At the tail end of the system is the unloading robot, which uses vacuum cups to grab the parts from the mold and transfer them to the automated deflashing/trimming station. In this step, necessary holes are created and metal inserts, where required, are added. Trim scrap is ground and recycled back into the compounding section.
The individual controllers for the compounding unit and the press are tied into an integrated programmable logic controller- (PLC) based system, which also controls the motions of the robots. The status of the entire system is available via an industrial Ethernet, and via the Internet for program modifications and remote monitoring.
New Developments expanding process reach
"As of mid-2004, we have 28 systems running worldwide, including five in North America," Ernst says. Most of them are producing automotive parts, he emphasizes, but Dieffenbacher is actively working in other markets to develop new applications. One market of interest is building and construction.
Dieffenbacher and partners are pursuing enhancements to the LFT-D-ILC process that will expand the application base even further. One of these is the use of a "profiled" charge, created by using a servo-hydraulically adjustable die on the outlet of the compounding unit. The die creates a molten charge with varying thickness along its length for optimized mold filling. This reduces the distance the material must flow in wider or thicker sections of the molded part, which also reduces molding pressures up to 40 percent over a constant thickness charge. Further, less warping is observed in large parts, so underbody shields can be molded at 1.5 mm/0.060 inch thickness versus traditional moldings at 1.8 mm/0.071 inch or above, which conserves both material and process time.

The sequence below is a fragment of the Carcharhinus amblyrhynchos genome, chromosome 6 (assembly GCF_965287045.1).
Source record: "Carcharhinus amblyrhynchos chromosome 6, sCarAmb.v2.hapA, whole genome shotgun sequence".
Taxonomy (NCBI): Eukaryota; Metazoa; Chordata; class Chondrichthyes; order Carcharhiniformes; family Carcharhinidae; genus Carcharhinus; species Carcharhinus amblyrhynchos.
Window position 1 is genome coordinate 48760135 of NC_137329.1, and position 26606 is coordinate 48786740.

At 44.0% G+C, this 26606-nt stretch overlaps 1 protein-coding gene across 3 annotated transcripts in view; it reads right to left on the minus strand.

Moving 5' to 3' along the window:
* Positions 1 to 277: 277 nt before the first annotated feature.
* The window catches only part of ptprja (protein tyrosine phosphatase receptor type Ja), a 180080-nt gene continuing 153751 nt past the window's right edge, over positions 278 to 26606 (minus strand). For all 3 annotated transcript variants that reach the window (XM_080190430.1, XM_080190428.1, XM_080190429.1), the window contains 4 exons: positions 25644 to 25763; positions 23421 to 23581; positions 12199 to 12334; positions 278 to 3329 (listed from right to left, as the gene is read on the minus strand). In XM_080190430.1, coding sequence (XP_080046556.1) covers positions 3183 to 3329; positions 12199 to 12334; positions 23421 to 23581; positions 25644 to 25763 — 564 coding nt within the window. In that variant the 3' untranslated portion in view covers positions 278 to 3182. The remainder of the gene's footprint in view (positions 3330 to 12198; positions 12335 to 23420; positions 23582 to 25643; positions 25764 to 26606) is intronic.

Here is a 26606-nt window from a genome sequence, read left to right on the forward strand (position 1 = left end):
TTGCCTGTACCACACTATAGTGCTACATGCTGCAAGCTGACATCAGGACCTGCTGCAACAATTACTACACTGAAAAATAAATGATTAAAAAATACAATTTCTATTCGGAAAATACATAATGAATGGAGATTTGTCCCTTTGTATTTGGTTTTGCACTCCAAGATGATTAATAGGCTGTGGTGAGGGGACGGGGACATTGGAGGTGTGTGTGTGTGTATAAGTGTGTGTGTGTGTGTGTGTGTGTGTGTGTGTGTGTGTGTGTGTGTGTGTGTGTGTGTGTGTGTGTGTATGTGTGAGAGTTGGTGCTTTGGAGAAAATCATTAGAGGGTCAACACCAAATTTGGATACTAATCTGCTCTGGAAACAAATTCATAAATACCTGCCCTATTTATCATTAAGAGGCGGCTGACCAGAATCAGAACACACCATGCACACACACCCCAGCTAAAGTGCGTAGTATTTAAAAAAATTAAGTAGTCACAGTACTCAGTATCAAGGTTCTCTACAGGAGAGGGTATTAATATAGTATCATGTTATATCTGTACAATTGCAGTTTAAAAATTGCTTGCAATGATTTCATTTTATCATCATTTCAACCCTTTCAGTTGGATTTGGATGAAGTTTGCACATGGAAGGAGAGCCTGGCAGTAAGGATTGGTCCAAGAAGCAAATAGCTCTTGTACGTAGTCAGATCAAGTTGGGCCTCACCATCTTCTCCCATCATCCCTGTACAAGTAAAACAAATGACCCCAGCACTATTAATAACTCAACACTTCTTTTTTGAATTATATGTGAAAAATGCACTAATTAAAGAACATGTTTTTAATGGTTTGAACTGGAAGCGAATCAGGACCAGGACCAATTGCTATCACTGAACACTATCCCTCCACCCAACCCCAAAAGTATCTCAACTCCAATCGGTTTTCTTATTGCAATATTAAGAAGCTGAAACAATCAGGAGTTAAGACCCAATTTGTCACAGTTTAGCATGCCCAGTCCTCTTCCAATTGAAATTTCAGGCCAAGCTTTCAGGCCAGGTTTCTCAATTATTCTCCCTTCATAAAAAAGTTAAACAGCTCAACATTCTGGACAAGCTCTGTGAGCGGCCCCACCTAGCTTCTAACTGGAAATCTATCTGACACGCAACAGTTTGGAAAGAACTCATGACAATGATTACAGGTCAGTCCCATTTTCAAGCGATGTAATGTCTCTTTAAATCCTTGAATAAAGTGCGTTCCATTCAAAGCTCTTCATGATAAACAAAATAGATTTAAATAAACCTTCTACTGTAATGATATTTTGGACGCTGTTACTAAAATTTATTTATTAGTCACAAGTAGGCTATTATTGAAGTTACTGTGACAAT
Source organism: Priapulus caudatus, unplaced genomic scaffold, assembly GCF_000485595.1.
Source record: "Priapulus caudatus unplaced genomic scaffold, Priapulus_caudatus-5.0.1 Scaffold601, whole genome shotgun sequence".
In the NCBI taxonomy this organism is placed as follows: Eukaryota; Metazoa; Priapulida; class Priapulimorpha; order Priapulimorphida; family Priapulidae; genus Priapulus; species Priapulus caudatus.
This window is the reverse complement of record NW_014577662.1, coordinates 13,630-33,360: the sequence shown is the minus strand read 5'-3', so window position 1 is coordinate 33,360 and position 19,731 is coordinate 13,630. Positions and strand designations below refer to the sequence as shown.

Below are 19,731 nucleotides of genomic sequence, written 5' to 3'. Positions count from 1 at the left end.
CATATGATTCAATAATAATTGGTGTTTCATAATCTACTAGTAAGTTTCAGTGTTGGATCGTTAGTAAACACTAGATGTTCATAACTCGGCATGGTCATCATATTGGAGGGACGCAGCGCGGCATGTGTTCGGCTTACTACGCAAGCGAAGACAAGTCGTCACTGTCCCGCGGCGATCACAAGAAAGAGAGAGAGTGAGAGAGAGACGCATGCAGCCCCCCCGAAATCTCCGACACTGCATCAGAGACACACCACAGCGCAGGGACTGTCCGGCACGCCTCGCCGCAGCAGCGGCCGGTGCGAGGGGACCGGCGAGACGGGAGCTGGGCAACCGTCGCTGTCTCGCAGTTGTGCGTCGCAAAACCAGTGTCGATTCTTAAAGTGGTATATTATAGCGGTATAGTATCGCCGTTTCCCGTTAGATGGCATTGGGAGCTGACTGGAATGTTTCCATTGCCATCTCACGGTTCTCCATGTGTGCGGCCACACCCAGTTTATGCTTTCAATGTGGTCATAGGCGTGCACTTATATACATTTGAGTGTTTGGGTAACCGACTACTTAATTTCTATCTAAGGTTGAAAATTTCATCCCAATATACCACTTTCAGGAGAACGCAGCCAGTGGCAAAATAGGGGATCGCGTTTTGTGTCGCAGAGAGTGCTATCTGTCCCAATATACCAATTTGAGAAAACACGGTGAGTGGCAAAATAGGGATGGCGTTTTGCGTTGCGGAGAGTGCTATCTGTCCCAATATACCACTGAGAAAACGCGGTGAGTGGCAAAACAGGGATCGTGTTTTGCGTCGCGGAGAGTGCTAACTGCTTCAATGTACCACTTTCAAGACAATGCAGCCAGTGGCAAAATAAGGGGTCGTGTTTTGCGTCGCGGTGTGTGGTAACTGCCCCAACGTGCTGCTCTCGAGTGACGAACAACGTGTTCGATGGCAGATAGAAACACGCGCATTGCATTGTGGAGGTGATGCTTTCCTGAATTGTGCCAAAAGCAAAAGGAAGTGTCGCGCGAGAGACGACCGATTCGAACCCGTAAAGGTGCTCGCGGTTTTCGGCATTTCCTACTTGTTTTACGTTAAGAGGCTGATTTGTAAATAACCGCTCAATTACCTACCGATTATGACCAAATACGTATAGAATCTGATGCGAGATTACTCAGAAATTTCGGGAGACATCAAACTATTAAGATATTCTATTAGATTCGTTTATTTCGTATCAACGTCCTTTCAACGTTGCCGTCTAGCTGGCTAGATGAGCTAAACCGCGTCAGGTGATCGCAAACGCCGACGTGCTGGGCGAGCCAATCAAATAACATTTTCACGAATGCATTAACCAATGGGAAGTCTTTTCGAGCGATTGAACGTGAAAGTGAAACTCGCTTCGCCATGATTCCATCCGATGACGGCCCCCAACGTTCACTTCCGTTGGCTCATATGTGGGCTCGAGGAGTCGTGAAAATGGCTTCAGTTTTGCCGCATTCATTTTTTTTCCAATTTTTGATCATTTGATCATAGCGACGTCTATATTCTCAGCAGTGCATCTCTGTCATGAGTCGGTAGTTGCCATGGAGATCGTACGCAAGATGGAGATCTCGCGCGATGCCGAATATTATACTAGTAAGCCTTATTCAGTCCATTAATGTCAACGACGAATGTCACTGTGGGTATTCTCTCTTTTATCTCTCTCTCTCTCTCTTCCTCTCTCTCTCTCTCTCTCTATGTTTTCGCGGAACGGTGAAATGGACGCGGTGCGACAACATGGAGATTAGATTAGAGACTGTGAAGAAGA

The co-molding of continuous fabric reinforced thermoplastics, such as Twintex (Saint-Gobain Vetrotex, Chambery, France), and GMT has been successfully employed in parts requiring structural performance above that of GMT materials alone. Examples include transmission supports and rear hatch door modules. With the help of a team of collaborators, under the direction of Fraunhofer Institut ICT, a highly loaded prototype front-end module for BMW was manufactured and tested, pairing infrared oven-heated Twintex fabric with the Dieffenbacher LFT-D-ILC process (the combination has been termed "Tailored LFT"). The Twintex fabric was placed in the highly loaded hood latch section and successfully co-molded. Performance testing validated the approach.
While production applications to date have focused on glass-reinforced polypropylene, the potential exists to provide a higher level of performance by changing resins. Experiments so far with the LFT-D-ILC process have successfully produced parts with 30 percent glass loading in ABS, polyamide (Nylon) 6/6, and PET engineering thermoplastics, and testing has demonstrated properties similar to or better than pre-compounded LFRT pellets. This opens the door to lower-cost components with the higher mechanical performance, heat resistance and better paintability of engineering resins. As long as cost remains a key driver in product and process development, the momentum of the direct inline compounding and molding process should continue.